Cheap Goop Is Good Goop
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Cheap Goop Is Good Goop

Indian food is the art of goop.
Indian food is goop. There is nothing inflammatory about this, for it is ultimately true. Butter chicken is sweet meaty goop. Curries are spicy goop. Dal is chunky lentil goop. Aloo gobi is cauliflower/potato goop. Rogan gosh is fiery lamb goop. Tandoori chicken is chicken smothered in goop, then baked – so is chicken tikka masala for that matter. Lassie is a sweet, thin goop that you drink. Kheer is sweet goop. Kulfi is frozen goop. And rasgula is sweet goop boiled down and then solidified into goopy semisolid balls of goop.
(Admittedly, I’m skipping over naan and rice, but they only exist to soak up goop.)
I love Indian food – I really love it – so when I first found out about Veda (842 Yonge St. – two blocks north of Bloor) my curiosity was naturally piqued. (Okay, so I found out about Veda six months ago. I wasn’t a big-name Torontoist blogger then! SHUT UP AND LET ME WRITE MY ARTICLE, YOU NITPICKING VULTURES.)

Veda is, bluntly, an initial stab at an Indian fast-food chain. You can tell because franchising information is advertised on the window. You can also tell because Veda looks like a fast-food restaurant – it is brightly lit, with a clean white-and-inoffensive-orange design scheme, and the lit-glass menus behind the counter are clean and easy to read. The look of the place was clearly given a lot of thought, right down to the logo (an homage to the Dabbawalla couriers of Bombay, as the extensive explanation written on the wall tells me, and I’m ever so thankful that they did).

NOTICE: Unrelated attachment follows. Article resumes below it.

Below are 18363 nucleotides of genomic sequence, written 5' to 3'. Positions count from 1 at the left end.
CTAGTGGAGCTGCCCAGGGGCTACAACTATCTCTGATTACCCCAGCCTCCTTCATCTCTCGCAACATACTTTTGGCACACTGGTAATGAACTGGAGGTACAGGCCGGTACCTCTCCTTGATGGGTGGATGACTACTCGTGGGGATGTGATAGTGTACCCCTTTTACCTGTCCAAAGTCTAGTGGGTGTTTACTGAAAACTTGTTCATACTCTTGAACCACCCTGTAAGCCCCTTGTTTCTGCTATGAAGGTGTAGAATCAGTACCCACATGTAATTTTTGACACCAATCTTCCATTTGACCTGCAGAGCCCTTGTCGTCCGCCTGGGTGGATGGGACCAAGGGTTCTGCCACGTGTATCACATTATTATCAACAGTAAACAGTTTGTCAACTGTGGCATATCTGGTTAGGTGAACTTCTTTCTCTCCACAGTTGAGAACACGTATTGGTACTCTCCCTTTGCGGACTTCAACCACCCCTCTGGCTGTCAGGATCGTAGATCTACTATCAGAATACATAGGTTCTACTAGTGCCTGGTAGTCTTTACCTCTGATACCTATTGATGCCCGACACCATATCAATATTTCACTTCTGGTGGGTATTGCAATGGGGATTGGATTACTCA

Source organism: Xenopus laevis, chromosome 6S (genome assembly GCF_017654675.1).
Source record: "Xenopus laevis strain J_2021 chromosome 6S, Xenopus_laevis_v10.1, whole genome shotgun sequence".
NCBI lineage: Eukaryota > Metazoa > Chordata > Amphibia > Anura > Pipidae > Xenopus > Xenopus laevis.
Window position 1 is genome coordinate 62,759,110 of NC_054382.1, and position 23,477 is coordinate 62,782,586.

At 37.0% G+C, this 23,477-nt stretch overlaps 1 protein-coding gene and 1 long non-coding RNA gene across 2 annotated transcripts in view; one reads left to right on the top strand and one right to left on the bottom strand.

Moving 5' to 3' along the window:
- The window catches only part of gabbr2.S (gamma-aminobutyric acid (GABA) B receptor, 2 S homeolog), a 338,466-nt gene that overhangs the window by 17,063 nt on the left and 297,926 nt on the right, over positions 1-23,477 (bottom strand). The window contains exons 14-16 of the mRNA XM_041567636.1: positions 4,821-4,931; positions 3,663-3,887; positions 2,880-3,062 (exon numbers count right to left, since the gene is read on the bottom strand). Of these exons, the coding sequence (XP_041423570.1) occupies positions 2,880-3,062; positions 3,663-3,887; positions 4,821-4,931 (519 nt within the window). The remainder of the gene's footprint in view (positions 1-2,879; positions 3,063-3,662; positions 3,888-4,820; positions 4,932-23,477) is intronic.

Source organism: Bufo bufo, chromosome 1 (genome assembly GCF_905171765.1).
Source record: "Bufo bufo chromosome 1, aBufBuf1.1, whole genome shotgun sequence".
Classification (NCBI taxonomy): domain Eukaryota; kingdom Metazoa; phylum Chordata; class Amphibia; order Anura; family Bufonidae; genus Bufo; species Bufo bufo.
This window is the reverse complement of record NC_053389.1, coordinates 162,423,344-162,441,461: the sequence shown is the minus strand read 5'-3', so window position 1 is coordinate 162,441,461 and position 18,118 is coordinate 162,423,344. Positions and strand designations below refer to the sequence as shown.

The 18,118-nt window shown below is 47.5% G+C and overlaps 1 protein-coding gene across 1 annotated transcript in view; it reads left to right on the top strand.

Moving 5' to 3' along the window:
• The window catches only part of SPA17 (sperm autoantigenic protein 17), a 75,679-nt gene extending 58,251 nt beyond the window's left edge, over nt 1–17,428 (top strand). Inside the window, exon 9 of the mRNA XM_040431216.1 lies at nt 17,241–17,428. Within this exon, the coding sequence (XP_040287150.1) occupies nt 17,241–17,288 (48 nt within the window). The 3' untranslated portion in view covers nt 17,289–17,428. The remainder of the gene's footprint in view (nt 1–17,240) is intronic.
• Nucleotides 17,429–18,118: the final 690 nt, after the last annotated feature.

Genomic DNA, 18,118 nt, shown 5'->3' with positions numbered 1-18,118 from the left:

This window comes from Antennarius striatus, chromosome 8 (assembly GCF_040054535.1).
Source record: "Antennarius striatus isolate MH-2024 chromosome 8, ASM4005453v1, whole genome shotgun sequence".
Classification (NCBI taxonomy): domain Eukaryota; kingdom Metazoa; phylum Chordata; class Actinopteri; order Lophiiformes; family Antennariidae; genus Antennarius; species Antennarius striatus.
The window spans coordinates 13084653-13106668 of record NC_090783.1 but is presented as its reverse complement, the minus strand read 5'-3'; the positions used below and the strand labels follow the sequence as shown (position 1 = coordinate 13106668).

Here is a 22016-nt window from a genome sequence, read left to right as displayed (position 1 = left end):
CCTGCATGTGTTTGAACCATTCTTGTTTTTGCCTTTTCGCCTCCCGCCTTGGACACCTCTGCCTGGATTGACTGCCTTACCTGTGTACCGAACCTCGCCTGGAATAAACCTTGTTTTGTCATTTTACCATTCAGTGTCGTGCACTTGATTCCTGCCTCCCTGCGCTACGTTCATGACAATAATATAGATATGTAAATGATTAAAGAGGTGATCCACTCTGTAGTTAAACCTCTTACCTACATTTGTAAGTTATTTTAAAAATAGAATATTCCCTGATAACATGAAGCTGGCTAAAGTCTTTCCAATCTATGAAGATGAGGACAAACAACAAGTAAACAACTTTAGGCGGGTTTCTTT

Knowing that Veda is a fast-food chain means that you have to judge the food accordingly. Fast food by its very nature has to be slightly more homogenous than most types of food to appeal to the widest possible range of palates – this doesn’t mean it can’t be good, but it does tend to mean that it’s less surprising and less unique than most types of cuisine. So when I’m assessing Veda’s food, I’m just looking for solid, reliable Indian food – no frills, just the basics.
Veda serves out its food in combos packed into tiffin plates. Each tiffin plate has three sections. Firstly, there is the “more rice than anybody could want for a single sitting” you traditionally get at any Indian restaurant. Then there is a choice of vegetarian dish. Finally, you can get either a meat dish, or a secondary vegetarian dish if you are a filthy animal-loving hippie.
The rice (Basmati, of course) comes in two varieties: plain and spinach. Both are acceptably fluffy. The spinach rice does not taste much different from the plain rice, but there is a tiny hint of spinachy flavour and it looks slightly green, so let’s give points for effort.
Veda serves three different vegetable dishes. The chickpea curry is mildly spicy with a slightly sour aftertaste – not unpleasantly sour, but it’s there. It has a good texture. The mixed vegetable curry (peas, potatos, cauliflower, and I can’t make out the fourth vegetable on my notepad because of a stain, but they have one) is milder than the chickpea curry – in fact it’s slightly bland – but it’s not tasteless by any stretch, and it’s cooked very nicely. The big winner, from my carnivoristic view, is the red lentil masoor dal, which is thick, chunky, mushy, and delicious, and serves as an excellent counterpoint to any of the meat dishes.